The contenders in the Republican presidential primary field have attacked President Barack Obama’s foreign policies. They say Obama showed weakness by not leading the allied air campaign in Libya, where the U.K and France played prominent roles, and not being tough enough on Iran to stop its nuclear-weapons efforts.
Welcome back to 2004. The Democrats knew they did not like George W. Bush. What they couldn't quite decide on was... why. Since so many of them supported the Iraq war -- mostly out of political cowardice, a few out of conviction -- it wasn't easy to fault Bush for it. But it was a political necessity in an election occuring in the shadow of 9/11. So the critique became: sure, Bush was right to invade, but he massively botched the job; I wouldn't have.
Voters saw this for what it was: a muddied non-contrast that sounded like sideline carping. John Kerry lost an election he probably should have won. (He didn't just lost because of Iraq, but Iraq didn't help.)
And so now the GOP's critique of the Libya war is: Obama shouldn't have let the U.K. and France take the lead. Welcome to the latest Incompetence Dodge -- except this time around, the GOP doesn't have the political luxury of a war waged incompetently. First the GOP called for a no-fly zone and then bashed Obama for answering the call. Obama then waged a discomfiting open-ended war that blurred the difference between stopping Gadhafi's aggression and overthrowing Gadhafi; all while limiting the U.S. commitment. It was weird. But then it worked! It worked in eight months and then it really ended. The cost to the U.S. was $1.1 billion, a wrecked Fire Scout and no human casualties.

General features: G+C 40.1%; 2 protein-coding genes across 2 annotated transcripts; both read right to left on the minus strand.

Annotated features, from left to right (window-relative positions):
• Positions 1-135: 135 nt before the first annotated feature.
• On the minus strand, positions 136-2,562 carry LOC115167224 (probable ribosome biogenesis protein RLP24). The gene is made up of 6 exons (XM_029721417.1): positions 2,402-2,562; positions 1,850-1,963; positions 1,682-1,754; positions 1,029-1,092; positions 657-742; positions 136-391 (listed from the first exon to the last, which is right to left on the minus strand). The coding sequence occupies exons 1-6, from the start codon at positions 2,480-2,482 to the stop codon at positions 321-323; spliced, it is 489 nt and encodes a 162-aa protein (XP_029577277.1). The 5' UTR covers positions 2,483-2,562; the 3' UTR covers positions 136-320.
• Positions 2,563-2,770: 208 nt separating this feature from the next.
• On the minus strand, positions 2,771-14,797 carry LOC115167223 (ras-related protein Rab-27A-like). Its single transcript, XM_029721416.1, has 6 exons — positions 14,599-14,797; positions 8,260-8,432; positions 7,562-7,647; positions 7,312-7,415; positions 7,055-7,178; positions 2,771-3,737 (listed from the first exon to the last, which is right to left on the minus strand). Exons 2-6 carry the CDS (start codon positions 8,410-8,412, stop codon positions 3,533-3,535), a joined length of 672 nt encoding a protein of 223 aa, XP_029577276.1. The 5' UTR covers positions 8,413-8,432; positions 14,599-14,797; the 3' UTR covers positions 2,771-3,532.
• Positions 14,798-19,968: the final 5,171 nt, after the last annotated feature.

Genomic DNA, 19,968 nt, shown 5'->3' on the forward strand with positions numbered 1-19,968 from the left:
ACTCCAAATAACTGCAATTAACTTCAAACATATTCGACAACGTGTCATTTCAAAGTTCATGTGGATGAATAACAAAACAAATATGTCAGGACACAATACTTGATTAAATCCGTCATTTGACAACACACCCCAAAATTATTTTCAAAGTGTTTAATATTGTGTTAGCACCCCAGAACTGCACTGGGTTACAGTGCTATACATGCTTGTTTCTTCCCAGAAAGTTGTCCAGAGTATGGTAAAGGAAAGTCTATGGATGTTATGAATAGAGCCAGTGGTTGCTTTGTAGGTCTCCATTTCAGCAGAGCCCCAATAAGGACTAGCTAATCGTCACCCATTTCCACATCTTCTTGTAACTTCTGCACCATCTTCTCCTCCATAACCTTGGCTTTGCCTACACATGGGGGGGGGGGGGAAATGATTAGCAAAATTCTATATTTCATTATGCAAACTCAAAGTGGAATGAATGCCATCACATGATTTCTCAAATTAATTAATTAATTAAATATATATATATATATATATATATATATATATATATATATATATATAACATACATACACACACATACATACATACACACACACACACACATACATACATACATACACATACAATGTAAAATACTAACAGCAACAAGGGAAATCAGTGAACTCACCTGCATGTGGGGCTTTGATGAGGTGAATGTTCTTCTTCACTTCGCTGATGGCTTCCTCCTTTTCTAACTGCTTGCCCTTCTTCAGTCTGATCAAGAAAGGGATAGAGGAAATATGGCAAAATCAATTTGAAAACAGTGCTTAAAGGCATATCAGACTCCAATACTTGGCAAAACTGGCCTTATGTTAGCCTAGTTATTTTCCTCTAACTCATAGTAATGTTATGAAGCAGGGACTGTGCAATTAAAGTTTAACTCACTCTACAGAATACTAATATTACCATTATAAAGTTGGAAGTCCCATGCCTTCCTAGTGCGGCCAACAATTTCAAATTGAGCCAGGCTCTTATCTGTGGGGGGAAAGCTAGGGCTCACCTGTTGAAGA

After a decade of confusing, disastrous, inconclusive wars, it might be hard to remember what a successful war looks like. As it turns out, it looks like Libya. And the GOP is saying that it "showed weakness"? Because the U.S. didn't have to do too much? Their problem is with a... cost-effective war? Ask Moammar Gadhafi's rotting corpse if the U.S. looks weak. The average voter, if he cares about foreign policy at all, might not have wanted to get the U.S. involved in Libya. But he's going to hear that critique and think it's pathetic -- the sort of petulant tantrum a child throws when he can't figure out what's bothering him.
Bush in 2004 must have lit a cigar when he heard what Kerry was going to throw at him on Iraq. Obama might want to call him up so they can share an improbable chuckle.